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  • For many years I volunteered in women’s half-way houses and rehab facilities. Early on, when my ego and my own denial were in full bloom, I had no idea that I had anything in common with these women. What could I possibly say to them? The night before my first visit I remembered working with a therapist where I struggled to speak. She suggested I do a collage and provided me with scissors, magazines, paper and glue then said “just have fun.” It was my first collage and it was fun. Clueless, I mumbled that I could’t draw and was crumbling up the paper when the therapist stopped me and asked me to look at the picture. I was stunned. It was the first time I ever told the story of my abuse and I hand’t said a word. The tears ran free and I felt clean.

    The next day with my ego more right sized and my denial less certain, I gathered up collage materials and visited my first half-way house. Waiting in the dining room was a small group of girls ranging in age from 14 to 20. If I was apprehensive about them, it was clear they weren’t sure what a white, middle class, middle aged grandmother from the suburbs had to offer them. I passed out the collage materials and remembered that the therapist’s statement to “have fun” was what had motivated me. I told the girls to have fun and after 30 minutes they were done. I asked them to look at the pictures and, if they could, to tell me what they saw. The tears ran free. One young girl looked at hers and said “I’m beautiful.” I doubt if she had ever said those words before.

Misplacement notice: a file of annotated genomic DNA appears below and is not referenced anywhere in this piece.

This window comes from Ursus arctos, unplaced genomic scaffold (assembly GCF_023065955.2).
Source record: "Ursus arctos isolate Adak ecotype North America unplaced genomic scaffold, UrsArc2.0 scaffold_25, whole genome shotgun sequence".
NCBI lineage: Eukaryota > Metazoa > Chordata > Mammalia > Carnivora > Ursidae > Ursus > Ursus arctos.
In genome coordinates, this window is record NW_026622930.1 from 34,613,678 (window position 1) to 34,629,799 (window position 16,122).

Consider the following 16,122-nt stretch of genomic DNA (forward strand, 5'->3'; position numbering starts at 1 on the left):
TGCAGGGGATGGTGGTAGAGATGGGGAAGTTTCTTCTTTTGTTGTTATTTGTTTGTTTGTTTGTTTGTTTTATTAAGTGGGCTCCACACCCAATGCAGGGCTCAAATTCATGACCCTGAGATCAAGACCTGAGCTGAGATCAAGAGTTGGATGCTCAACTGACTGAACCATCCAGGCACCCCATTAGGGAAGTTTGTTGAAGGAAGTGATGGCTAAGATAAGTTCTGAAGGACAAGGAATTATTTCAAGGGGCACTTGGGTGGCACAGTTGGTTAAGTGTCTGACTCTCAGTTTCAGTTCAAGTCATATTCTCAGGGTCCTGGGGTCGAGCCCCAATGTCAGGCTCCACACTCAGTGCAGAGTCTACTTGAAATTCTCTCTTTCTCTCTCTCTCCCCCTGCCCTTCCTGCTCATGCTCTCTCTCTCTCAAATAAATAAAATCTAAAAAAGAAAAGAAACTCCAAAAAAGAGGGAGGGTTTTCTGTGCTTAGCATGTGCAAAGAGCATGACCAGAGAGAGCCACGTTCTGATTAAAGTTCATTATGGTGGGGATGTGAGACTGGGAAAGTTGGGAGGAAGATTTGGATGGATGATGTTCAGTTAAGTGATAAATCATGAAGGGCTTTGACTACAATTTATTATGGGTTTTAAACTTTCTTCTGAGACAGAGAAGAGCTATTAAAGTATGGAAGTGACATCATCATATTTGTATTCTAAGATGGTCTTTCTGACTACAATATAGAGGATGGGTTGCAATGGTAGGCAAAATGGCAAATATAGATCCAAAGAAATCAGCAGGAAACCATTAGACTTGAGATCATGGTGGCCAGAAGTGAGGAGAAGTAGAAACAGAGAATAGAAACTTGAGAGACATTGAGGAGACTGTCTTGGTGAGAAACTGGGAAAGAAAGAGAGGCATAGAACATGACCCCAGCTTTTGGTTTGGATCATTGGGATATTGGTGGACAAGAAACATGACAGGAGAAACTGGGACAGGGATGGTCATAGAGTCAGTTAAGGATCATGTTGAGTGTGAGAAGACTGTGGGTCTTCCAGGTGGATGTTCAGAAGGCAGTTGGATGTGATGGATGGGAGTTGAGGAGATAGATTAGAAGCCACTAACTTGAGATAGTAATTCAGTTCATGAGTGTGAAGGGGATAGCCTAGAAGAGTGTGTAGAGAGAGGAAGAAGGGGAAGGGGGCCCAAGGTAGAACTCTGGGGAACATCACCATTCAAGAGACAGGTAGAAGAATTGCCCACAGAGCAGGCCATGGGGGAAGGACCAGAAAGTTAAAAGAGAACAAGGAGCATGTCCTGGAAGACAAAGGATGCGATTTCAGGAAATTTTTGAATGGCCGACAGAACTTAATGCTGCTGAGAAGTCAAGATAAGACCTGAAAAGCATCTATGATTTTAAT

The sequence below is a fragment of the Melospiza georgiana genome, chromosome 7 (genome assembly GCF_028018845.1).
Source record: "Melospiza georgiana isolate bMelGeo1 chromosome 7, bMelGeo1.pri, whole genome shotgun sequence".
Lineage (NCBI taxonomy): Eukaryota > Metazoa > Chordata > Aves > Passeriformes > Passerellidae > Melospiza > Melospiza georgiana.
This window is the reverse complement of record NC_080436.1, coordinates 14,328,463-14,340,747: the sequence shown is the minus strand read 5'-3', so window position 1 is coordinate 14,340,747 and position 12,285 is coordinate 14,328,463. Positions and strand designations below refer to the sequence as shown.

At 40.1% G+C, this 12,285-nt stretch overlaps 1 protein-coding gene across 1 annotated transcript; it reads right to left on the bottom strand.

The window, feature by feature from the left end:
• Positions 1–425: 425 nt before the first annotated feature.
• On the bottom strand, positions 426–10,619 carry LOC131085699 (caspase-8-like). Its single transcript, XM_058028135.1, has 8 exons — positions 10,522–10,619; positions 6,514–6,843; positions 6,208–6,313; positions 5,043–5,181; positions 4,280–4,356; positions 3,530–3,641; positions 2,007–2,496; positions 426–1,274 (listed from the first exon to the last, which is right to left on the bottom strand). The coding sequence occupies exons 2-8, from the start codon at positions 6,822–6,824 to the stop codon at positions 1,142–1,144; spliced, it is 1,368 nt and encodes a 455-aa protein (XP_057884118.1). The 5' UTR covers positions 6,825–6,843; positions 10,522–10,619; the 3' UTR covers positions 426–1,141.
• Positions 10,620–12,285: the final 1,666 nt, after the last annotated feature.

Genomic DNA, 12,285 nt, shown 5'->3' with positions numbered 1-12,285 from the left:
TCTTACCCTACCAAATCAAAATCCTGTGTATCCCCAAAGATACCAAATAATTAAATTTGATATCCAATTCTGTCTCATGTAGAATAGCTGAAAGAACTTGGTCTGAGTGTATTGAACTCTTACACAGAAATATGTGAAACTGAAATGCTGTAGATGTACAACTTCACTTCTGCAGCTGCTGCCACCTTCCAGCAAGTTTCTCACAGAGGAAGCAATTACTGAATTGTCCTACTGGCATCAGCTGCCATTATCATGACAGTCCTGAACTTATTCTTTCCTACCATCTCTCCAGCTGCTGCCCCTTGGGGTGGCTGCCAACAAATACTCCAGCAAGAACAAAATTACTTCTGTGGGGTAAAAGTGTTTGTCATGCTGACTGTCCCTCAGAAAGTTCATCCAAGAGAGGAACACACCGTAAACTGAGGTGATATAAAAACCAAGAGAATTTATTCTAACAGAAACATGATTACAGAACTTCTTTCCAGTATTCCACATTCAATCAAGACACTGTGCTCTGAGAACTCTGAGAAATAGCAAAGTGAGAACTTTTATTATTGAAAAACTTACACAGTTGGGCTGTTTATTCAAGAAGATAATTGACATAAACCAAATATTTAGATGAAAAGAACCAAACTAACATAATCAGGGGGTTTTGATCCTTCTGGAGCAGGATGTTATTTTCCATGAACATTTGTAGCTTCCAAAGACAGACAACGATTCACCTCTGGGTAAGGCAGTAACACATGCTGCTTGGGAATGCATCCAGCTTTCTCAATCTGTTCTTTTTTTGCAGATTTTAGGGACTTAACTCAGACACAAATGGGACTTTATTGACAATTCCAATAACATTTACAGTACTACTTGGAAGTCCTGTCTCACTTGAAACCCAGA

I visited for six years of healing grace. We learned that the pain of abuse is deep whether it’s in a mansion or an alley. We learned that courage and love creates family where blood fails to bond.They have been my power of example more often than they will ever know.
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